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Honolulu pools in city parks reopen for lap swimming

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                                At the McCully District Park swimming pool, Melissa Lockyer swims during her alotted time in lane 1.


    At the McCully District Park swimming pool, Melissa Lockyer swims during her alotted time in lane 1.

In the blazing heat of mid-afternoon, there were only two swimmers in the 5-lane pool in McCully District Park at 2:30 p.m. Friday, the day pools in City and County of Honolulu parks reopened — for limited use— after having been closed since March 19.

But that morning from 9 a.m. to noon, according to pool manager Derek Lee, the pool had received 15 swimmers, putting it at its maximum capacity under new, reopening rules set by the city Department of Parks and Recreation, which allow only one lap swimmer per hour per lane, with lane lines set 6 feet apart.

The hour includes changing and showering — and, according to posted rules, you have to be out of the facility by 5 minutes before the end of the hour; each lane has a number corresponding to a cubbyhole in a stack outside the locker rooms where the swimmer’s personal belongings are stored.

And yes, you heard right, only lap swimming is currently allowed in city pools — which seems more than fine with lap swimmers, along with being forced to have a whole lane to yourself — no sharing, not even with household members.

As he hadn’t been swimming in two and a half months, Jonathan Oba was understandably a little out of breath after covering his first 700 yards.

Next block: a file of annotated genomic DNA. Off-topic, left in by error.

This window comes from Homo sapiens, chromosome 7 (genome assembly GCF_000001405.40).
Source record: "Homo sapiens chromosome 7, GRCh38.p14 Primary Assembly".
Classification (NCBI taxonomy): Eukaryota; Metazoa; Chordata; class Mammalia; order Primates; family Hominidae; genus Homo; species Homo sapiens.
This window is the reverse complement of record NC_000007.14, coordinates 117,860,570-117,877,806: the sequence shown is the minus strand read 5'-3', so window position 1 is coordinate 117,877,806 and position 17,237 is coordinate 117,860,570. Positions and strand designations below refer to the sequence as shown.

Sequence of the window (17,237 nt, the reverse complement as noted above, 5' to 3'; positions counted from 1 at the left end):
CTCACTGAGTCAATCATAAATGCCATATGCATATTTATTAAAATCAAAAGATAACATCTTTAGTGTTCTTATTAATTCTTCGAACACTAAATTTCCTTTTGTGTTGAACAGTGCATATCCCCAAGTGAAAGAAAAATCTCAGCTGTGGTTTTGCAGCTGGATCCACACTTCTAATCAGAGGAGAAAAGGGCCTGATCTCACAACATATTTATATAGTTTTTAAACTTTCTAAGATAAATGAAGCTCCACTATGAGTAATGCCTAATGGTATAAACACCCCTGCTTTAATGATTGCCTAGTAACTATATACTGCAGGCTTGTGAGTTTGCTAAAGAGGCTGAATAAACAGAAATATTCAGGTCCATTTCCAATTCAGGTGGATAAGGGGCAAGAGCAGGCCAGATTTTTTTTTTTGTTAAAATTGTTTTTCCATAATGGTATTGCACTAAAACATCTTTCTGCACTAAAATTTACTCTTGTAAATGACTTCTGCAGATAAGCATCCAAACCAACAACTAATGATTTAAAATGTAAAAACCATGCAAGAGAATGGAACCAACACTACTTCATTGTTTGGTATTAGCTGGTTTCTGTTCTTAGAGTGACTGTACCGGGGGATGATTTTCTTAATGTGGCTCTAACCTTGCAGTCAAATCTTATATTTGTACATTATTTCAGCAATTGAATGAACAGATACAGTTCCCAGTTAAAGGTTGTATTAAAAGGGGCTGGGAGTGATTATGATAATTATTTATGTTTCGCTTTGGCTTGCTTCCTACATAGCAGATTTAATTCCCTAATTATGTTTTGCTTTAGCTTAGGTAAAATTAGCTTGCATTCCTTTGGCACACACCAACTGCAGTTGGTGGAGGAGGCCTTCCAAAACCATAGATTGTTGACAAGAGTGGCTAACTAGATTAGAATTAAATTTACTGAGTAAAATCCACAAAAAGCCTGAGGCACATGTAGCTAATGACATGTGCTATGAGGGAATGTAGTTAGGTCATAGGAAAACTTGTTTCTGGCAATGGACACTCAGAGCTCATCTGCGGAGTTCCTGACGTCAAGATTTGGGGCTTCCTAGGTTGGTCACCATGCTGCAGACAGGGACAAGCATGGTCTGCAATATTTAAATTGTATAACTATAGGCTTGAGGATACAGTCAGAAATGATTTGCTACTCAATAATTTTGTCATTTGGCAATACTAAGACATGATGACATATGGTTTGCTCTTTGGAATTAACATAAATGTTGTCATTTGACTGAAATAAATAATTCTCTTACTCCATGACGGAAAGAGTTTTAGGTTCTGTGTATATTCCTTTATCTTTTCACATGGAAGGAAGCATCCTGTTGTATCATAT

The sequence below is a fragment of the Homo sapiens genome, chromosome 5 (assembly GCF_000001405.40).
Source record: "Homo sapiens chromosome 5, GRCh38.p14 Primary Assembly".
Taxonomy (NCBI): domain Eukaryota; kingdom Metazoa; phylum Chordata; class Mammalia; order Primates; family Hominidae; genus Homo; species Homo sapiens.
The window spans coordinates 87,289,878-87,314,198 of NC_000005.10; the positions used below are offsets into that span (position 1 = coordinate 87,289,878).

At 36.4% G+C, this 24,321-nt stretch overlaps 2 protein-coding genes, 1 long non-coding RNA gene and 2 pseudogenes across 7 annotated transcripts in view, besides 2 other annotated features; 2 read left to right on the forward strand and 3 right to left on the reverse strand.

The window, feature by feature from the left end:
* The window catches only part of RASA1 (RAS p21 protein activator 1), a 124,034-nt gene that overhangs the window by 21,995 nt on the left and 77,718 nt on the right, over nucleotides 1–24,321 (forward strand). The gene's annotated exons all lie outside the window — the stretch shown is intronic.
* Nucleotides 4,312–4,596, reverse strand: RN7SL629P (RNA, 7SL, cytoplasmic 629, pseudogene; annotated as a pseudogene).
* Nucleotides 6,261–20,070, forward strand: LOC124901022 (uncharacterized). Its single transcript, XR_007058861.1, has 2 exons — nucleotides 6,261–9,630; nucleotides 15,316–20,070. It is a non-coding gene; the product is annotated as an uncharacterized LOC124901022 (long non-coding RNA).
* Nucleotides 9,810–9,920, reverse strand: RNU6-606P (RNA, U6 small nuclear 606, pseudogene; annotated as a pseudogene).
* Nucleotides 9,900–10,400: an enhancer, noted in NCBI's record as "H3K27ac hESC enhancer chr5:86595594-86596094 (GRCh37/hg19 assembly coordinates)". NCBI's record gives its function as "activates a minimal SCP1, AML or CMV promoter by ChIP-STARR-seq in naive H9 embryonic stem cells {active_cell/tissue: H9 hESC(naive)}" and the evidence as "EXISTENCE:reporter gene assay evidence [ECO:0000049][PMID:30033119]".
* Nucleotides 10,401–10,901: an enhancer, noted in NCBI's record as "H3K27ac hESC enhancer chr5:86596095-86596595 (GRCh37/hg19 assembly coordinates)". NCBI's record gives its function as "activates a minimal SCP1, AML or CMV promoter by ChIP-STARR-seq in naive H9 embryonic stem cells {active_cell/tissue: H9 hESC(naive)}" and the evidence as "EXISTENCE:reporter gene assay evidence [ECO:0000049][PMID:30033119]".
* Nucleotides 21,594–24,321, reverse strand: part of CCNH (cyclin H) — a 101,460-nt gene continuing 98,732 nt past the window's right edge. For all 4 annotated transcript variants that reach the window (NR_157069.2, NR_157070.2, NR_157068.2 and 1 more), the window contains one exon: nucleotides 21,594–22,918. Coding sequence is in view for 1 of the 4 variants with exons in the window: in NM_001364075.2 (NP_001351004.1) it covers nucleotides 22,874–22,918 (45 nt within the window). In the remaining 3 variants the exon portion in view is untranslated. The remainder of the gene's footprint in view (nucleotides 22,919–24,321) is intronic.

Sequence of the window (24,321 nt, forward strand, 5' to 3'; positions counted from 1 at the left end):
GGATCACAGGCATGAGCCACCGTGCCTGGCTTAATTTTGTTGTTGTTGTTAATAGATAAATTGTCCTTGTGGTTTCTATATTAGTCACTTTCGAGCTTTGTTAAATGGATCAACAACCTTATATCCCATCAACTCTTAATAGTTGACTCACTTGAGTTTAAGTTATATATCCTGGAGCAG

“I’m a little tired,” said Oba, 22, as he paused for a rest in the shallow end, then broke into a big, relaxed smile as he folded his muscular arms on the pool’s immaculate concrete rim.

“It feels really nice,” said the University of Hawaii at Manoa junior, who worked part-time as a lifeguard and swimming teacher at the YMCA before the coronavirus lockdown. “It was hard to exercise at home, doing pushups.”

Out of concerns regarding the highly transmissible coronavirus, he’d avoided the ocean, although it was open to exercisers, Oba said, because “I figured that’s where lots of people go.”

Melissa Lockyer, who’d been swimming in the far lane, said she’d been swimming in the ocean at the Kaimana, “where it’s usually crowded, and especially now.”

She also felt safer in a pool now the waves were up on the South Shore, said the 39-year-old St. Louis Heights resident, who teaches at Maryknoll High School.

“I’m happy to be back in this wonderful cool water — nice, clean, refreshing, “ Lockyer said, “and we know the likelihood of the virus surviving in water is low.”

She and Oba expressed gratitude to the city and pool staff for the precautions they were taking to ensure social distancing and cleanliness.

When the swimmers got out, lifeguards Courtney Oh, Brad Lilo and Maddie Nejad took turns spraying sanitizer on pool surfaces, wiping down the locker room, and monitoring the exit and entry doors.

Entry is on a first-come, first-served basis, based on signing in, and face coverings are required when arriving and leaving, and all pools are reopening except for three closed for maintenance at Waialua, Waipahū, and Pearl City district parks, DPR said in a statement.

Schedules are dependent upon available staff, particularly pool lifeguards, who are needed, the statement said. DPR is still hiring for these part-time positions, and for the first time 16 and 17-year-olds are able to be employed to work in these positions; to learn more about pool hours or applying for jobs, call the pool location where you would like to work or swim; numbers and addresses are listed at

DPR announced Friday that permitted outdoor team sports practices and drills can begin June 19 with an approved DPR permit. This includes, but is not limited to, canoe club practices and swim team reservations of city pools; applications for permits will be accepted for outdoor park facility use beginning Monday, June 8 for June and July 2020 only.

In city parks, permitted team sport competitions and games can begin July 3 with an approved DPR permit. This includes: swim team reservations of City pools and the following team sports: baseball, softball, soccer, and similar outdoor team sports. It does not include activities that require sustained close contact such as wrestling, boxing, and mixed martial arts.

Previously approved permits for permitted sports will be honored; for more information, visit

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